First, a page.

Indy race car driver Helio Castroneves, his sister and his lawyer engaged in an intricate "pattern of deception" to avoid paying U.S. income taxes on millions of dollars over a five-year period, a prosecutor said Thursday in closing arguments at the trio's tax evasion trial.
"These defendants attempted to skip out on taxes that all must pay, regardless of how rich, regardless of how famous," said Assistant U.S. Attorney Jared Dwyer as the six-week trial drew to a close. "We have proved that beyond a reasonable doubt."
Castroneves, a Brazilian who twice won the Indianapolis 500, and the others tried to conceal his control of a Panamanian shell company called Seven Promotions and lied to tax lawyers and accountants about his true income, Dwyer said. Documents and witnesses support the prosecution's claims that Castroneves knowingly dodged some $2.3 million in U.S. taxes between 1999 and 2004, he added.
"Since 1999, the defendants have engaged in a pattern of deception," Dwyer said.
Defense lawyers for Castroneves, his sister and business manager Katiucia Castroneves and Michigan attorney Alan Miller were scheduled to begin their closing arguments later Thursday and continue into Friday. The 12-person jury was expected to begin deliberations Friday afternoon.
Each of the three could face more than six years in prison if convicted of conspiracy and tax evasion charges. The case mainly involves a $2 million sponsorship deal Castroneves had with the Brazilian firm Coimex and his $5 million licensing agreement with Penske Racing that was signed in late 1999.
Castroneves is still part of Team Penske but has been replaced by Australian driver Will Power pending the outcome of the trial. Penske executives testified that Castroneves is one of the IndyCar circuit's top drivers, gaining even greater fame by winning TV's "Dancing With The Stars" competition in 2007.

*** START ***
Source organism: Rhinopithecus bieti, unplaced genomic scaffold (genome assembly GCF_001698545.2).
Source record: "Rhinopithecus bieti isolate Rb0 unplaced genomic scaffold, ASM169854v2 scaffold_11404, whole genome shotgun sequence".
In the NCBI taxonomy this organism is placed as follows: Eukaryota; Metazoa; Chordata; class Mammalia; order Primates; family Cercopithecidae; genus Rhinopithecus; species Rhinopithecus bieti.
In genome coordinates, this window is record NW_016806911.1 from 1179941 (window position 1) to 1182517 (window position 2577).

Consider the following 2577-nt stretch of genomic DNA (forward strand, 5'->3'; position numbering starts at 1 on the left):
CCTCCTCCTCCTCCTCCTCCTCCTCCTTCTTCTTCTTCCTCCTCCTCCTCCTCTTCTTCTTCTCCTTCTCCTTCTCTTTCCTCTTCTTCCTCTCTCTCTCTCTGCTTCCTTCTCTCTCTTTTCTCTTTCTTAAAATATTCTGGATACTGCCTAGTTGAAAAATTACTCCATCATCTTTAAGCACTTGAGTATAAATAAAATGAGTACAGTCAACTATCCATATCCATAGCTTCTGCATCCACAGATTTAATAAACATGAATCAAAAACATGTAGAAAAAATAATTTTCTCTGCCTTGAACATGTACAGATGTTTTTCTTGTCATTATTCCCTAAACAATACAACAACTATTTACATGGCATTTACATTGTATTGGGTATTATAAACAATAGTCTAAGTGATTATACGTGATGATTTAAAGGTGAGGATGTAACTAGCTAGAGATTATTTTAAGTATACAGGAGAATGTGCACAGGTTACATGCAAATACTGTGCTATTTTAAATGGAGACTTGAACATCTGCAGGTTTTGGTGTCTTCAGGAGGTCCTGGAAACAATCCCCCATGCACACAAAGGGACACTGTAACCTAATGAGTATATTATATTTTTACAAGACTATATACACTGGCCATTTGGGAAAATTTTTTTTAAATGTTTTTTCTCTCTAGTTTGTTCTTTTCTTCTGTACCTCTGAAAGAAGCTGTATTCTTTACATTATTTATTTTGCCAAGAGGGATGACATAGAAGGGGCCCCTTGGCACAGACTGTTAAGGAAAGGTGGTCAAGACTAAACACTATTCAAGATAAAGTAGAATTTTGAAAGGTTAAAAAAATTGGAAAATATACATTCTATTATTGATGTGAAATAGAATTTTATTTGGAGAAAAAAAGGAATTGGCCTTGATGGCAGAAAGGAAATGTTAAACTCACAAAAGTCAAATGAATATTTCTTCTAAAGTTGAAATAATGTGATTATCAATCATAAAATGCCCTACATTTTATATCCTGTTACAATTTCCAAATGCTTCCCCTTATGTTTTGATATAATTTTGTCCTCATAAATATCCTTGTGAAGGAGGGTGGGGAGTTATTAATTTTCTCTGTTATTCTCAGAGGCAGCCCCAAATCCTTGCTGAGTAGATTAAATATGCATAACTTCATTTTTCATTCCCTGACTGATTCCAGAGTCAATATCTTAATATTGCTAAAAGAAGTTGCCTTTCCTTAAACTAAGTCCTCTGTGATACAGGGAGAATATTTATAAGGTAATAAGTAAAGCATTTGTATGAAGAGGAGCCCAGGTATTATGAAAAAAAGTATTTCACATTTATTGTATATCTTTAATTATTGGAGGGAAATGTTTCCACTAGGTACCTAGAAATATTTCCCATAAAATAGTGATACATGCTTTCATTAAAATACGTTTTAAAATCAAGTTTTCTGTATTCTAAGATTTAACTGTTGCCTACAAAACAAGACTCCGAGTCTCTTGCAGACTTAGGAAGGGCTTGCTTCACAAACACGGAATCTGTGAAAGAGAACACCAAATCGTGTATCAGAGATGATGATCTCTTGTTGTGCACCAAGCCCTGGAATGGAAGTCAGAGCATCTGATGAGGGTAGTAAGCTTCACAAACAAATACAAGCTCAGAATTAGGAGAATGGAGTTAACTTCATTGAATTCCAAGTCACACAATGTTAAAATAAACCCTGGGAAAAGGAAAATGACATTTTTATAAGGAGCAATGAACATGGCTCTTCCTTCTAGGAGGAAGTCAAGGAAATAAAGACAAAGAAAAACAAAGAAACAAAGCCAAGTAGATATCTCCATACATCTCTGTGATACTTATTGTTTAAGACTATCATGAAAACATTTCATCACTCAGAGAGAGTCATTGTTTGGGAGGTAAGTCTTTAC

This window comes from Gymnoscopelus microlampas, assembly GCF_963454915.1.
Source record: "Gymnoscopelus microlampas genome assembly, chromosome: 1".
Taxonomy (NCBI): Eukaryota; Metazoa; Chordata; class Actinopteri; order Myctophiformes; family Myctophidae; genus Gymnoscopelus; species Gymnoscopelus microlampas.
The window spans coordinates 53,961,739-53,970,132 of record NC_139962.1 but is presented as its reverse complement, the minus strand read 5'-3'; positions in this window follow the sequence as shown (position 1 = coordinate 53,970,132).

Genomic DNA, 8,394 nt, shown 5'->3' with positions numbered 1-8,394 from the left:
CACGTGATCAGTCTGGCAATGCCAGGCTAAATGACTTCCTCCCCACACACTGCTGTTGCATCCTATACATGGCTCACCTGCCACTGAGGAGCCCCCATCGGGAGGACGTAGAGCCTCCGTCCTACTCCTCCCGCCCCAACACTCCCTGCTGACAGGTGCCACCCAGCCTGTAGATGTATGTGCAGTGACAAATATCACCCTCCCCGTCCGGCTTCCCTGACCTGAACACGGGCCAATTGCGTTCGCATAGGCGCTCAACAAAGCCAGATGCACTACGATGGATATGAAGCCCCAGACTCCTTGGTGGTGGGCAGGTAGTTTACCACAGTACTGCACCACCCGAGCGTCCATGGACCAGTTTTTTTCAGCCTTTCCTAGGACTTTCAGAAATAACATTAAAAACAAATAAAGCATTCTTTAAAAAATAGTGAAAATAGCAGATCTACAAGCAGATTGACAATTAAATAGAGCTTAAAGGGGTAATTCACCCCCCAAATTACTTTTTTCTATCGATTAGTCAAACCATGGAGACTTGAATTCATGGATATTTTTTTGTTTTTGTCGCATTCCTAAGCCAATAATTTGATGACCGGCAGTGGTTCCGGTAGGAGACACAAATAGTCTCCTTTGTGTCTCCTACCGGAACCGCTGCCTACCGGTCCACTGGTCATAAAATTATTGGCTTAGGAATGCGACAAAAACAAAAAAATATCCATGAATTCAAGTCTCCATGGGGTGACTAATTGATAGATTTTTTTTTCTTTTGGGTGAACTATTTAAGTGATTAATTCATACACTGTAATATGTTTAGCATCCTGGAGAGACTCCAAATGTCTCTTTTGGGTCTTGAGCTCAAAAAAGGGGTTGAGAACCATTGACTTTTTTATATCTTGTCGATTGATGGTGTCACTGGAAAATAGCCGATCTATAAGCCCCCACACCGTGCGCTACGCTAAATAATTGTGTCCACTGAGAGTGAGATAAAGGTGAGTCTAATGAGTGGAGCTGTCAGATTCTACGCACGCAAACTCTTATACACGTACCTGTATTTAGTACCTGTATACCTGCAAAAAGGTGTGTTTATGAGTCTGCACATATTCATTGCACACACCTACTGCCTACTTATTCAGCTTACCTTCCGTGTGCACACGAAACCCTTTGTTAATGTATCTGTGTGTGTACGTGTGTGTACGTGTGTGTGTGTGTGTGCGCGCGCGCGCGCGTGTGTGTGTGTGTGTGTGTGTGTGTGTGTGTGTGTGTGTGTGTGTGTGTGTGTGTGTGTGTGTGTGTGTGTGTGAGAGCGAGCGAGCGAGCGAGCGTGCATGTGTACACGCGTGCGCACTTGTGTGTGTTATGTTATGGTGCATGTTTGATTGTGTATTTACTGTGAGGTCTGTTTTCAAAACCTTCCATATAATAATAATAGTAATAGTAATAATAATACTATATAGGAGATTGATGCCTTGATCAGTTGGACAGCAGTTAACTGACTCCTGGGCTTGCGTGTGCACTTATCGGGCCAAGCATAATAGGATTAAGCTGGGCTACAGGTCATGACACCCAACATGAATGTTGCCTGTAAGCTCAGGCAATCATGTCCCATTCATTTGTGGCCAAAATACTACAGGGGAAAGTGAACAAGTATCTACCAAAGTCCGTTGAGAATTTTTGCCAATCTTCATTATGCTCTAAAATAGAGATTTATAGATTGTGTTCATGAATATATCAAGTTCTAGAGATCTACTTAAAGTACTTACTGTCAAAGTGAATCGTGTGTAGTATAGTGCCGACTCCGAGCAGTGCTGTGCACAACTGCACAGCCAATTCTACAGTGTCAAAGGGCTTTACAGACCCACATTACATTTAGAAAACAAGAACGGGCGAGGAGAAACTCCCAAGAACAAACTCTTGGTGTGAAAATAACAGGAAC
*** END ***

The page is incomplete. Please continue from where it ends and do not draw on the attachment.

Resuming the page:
Central to the prosecution's case is who controlled Seven Promotions. Castroneves' father, Helio Castroneves Sr., testified that he created the Panamanian company as a vehicle to promote his son's career and that at various times it was owned by a Brazilian lawyer or by executives at Coimex.
But Dwyer scoffed at that testimony, pointing to numerous documents and witness statements indicating Castroneves controlled Seven. If that was true, he owed U.S. taxes on the $5 million because Penske stood ready to make the payments -- even if Miller abruptly told Penske not to pay the money to Seven.
"The basic rule is, you can't turn your back on income," Dwyer said.
Testimony indicated Miller stopped the payments because Penske would have withheld 30 percent in taxes. The $5 million eventually wound up in a deferred compensation account with the Dutch firm Fintage Licensing B.V., where it remains today.
Castroneves' attorneys have said U.S. taxes would be paid when that account comes due in May of this year.
Besides the Penske and Coimex money, prosecutors say Castroneves claimed thousands of dollars in improper tax deductions and failed to disclose as income Hugo Boss clothing and airline tickets he received.